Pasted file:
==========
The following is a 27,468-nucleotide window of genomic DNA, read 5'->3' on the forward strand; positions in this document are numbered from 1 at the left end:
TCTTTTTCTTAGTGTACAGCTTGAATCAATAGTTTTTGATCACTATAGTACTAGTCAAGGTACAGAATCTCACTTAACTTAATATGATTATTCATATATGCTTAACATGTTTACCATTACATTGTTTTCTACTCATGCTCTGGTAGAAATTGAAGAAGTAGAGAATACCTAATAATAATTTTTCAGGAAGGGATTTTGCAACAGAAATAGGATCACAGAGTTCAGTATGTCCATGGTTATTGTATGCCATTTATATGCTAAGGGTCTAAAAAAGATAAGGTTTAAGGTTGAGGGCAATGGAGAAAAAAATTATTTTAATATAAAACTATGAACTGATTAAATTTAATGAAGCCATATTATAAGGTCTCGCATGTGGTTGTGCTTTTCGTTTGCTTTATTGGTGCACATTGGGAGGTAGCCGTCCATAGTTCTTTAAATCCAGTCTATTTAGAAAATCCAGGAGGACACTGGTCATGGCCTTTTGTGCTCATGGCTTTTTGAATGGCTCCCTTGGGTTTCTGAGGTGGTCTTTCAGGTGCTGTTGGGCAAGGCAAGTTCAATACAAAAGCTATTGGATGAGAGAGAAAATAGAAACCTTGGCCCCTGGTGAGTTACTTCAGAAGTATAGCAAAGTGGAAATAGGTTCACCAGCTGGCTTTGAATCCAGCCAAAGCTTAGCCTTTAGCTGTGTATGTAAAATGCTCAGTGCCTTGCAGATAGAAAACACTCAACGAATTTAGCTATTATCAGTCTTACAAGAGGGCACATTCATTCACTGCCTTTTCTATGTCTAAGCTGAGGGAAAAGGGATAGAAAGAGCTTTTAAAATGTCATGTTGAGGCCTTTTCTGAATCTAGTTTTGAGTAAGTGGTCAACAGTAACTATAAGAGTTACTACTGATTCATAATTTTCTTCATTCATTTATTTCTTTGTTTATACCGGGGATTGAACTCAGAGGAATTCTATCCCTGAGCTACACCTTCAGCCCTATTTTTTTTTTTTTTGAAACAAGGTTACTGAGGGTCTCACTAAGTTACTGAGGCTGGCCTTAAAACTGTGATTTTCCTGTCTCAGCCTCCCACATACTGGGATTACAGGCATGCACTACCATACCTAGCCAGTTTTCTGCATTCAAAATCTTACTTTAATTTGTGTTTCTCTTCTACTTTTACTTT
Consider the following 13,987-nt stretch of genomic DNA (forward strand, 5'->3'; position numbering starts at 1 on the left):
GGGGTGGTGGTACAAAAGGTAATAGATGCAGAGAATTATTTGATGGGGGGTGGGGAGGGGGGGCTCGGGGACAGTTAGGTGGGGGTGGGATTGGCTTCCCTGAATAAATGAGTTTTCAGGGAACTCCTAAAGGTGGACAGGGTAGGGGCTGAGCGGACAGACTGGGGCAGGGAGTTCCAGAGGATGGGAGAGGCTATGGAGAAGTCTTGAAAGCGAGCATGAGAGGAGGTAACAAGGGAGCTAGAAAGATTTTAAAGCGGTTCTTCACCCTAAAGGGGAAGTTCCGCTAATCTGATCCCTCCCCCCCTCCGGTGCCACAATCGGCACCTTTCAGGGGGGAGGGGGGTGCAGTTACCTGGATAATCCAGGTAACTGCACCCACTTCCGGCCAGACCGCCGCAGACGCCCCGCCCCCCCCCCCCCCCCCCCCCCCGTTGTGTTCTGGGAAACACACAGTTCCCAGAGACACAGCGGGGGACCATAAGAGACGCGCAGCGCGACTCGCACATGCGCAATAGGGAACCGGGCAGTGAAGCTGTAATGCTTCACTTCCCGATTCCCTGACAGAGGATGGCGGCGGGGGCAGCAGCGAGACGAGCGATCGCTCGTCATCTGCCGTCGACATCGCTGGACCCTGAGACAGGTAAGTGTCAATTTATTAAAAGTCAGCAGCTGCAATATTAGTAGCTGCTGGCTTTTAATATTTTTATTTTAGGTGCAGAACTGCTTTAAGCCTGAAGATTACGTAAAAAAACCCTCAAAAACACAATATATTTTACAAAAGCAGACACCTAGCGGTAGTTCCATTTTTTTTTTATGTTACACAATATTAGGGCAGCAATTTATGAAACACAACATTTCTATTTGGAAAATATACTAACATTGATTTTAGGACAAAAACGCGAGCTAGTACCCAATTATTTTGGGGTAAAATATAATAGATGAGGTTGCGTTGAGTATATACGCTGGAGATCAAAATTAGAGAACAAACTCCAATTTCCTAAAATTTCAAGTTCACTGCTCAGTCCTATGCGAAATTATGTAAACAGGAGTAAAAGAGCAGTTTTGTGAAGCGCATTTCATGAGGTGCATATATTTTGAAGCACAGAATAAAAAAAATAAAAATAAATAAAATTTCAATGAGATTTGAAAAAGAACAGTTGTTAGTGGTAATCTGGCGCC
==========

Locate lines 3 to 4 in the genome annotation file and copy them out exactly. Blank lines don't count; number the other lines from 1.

Consider the following 13,987-nt stretch of genomic DNA (forward strand, 5'->3'; position numbering starts at 1 on the left):
GGGGTGGTGGTACAAAAGGTAATAGATGCAGAGAATTATTTGATGGGGGGTGGGGAGGGGGGGCTCGGGGACAGTTAGGTGGGGGTGGGATTGGCTTCCCTGAATAAATGAGTTTTCAGGGAACTCCTAAAGGTGGACAGGGTAGGGGCTGAGCGGACAGACTGGGGCAGGGAGTTCCAGAGGATGGGAGAGGCTATGGAGAAGTCTTGAAAGCGAGCATGAGAGGAGGTAACAAGGGAGCTAGAAAGATTTTAAAGCGGTTCTTCACCCTAAAGGGGAAGTTCCGCTAATCTGATCCCTCCCCCCCTCCGGTGCCACAATCGGCACCTTTCAGGGGGGAGGGGGGTGCAGTTACCTGGATAATCCAGGTAACTGCACCCACTTCCGGCCAGACCGCCGCAGACGCCCCGCCCCCCCCCCCCCCCCCCCCCCCGTTGTGTTCTGGGAAACACACAGTTCCCAGAGACACAGCGGGGGACCATAAGAGACGCGCAGCGCGACTCGCACATGCGCAATAGGGAACCGGGCAGTGAAGCTGTAATGCTTCACTTCCCGATTCCCTGACAGAGGATGGCGGCGGGGGCAGCAGCGAGACGAGCGATCGCTCGTCATCTGCCGTCGACATCGCTGGACCCTGAGACAGGTAAGTGTCAATTTATTAAAAGTCAGCAGCTGCAATATTAGTAGCTGCTGGCTTTTAATATTTTTATTTTAGGTGCAGAACTGCTTTAAGCCTGAAGATTACGTAAAAAAACCCTCAAAAACACAATATATTTTACAAAAGCAGACACCTAGCGGTAGTTCCATTTTTTTTTTATGTTACACAATATTAGGGCAGCAATTTATGAAACACAACATTTCTATTTGGAAAATATACTAACATTGATTTTAGGACAAAAACGCGAGCTAGTACCCAATTATTTTGGGGTAAAATATAATAGATGAGGTTGCGTTGAGTATATACGCTGGAGATCAAAATTAGAGAACAAACTCCAATTTCCTAAAATTTCAAGTTCACTGCTCAGTCCTATGCGAAATTATGTAAACAGGAGTAAAAGAGCAGTTTTGTGAAGCGCATTTCATGAGGTGCATATATTTTGAAGCACAGAATAAAAAAAATAAAAATAAATAAAATTTCAATGAGATTTGAAAAAGAACAGTTGTTAGTGGTAATCTGGCGCC